274 Spruce St, Morgantown, WV 26505
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PHONES ANSWERED 24/7
FREE INITIAL CONSULTATION
Se Habla Español
304-212-7368

CHILD_CUSTODY

Morgantown Child Custody Lawyers Help Resolve Issues

We guide our clients through parenting plans and other custody matters step by step

From our office in Morgantown, the law firm of Angotti & Straface, L.C. helps West Virginia individuals and families effectively and efficiently resolve child custody issues. Facing judgment on custody of your child can be filled with emotion. Our goal is to make the legal process as stress-free as possible and to provide you with the high level of personal care and attention that has distinguished our firm for decades.

Child custody in West Virginia involves an allocation of responsibility that matches the amount of time each parent spent taking care of the child before the separation or divorce.

How is custody determined?

First and foremost, the court determines child custody based on the best interests of the child. Other factors include:

  • The child’s stability
  • The parenting plan and the parents’ agreement about the custodial arrangements
  • Continued parent-child attachments
  • Meaningful contact between the child and both parents
  • The existence of caretaking relationships by adults who love the child, know how to provide for the child’s needs, and place high priority on those needs
  • Security from exposure to physical or emotional harm

A secondary objective is to achieve fairness between the parents.

The court may order joint custody of the child. Or, the court may order sole custody to one parent. If sole custody is awarded, the noncustodial parent most likely gains visitation rights.

Proposed parenting plans must be filed with the court

In West Virginia, the person seeking custody of the child files a proposed parenting plan with the court. Both spouses can also file a joint parenting plan. The plan includes:

  • Name, address and period of time the child has lived with any adults for one year or more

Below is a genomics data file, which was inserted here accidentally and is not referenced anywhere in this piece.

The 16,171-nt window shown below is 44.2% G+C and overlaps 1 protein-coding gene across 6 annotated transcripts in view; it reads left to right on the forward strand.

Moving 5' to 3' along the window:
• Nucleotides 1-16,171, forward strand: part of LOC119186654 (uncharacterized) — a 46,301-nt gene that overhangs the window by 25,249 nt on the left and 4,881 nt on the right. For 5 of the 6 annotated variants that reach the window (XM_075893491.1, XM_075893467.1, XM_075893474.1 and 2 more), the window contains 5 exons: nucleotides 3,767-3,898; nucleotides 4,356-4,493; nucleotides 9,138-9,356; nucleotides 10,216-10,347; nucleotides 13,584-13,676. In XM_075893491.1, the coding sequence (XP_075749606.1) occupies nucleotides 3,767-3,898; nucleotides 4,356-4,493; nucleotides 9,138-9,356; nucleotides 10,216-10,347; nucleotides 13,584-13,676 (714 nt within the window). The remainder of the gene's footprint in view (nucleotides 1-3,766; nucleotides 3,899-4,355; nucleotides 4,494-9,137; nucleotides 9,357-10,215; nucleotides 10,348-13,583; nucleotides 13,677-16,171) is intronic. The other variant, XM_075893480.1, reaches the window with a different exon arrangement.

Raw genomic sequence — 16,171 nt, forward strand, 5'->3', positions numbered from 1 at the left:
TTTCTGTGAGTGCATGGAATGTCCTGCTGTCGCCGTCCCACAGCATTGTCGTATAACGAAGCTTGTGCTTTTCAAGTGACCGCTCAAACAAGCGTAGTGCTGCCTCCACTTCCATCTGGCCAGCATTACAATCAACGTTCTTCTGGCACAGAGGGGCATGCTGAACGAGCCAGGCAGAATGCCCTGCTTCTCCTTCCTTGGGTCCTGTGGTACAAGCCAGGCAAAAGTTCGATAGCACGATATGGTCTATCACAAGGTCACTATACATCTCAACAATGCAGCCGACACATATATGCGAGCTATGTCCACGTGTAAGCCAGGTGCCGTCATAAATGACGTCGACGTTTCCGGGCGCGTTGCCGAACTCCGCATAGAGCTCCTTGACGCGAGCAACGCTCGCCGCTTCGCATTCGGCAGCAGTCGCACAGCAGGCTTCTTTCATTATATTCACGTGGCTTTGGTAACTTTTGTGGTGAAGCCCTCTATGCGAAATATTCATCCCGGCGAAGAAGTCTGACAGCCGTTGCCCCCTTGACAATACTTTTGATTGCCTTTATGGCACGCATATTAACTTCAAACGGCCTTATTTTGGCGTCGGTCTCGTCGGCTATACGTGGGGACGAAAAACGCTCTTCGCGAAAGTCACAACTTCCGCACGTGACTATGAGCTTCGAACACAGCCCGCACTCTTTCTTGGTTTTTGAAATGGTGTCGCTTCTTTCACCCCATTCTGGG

• Name and address of each of the child’s parents
  • A description of each spouse’s parenting and caretaking responsibilities during the previous two years
  • A description of the custodial parent’s work and childcare schedules, noting any expected changes
  • A description of the child’s school and extracurricular activities
  • A description of any limiting factors, such as domestic violence or restraining orders
  • Financial information as required

The parenting plan designates the percent of time the mother and father carried out parental responsibilities before filing for divorce. The court evaluates the information and orders a parenting plan that designates the child’s living arrangements and each parent’s custodial responsibility. If both spouses agree on one or more elements of the plan, the court makes it final. If spouses cannot agree, a mediator is brought in to resolve the issues and bring about an agreement.

Modifying or enforcing custody

Often parents believe they can come to an agreement on their own when they want to change an aspect of the child custody arrangement ordered by the court. This can only backfire and lead to increased conflict. An Angotti & Straface family lawyer can help you re-enter the legal process to ensure your needs are met and are enforceable when circumstances change, such as military service, loss of a job or the need to relocate for a job.

Get the help you need with child custody issues. Schedule your free initial consultation now.

Angotti & Straface, L.C. in Morgantown represents clients in child custody matters, including parenting plans, modification and enforcement. Let us put our nearly 60 years of combined legal experience to work for you. Call us at 304-212-7368 or use our online contact form to arrange for your complimentary consultation now.

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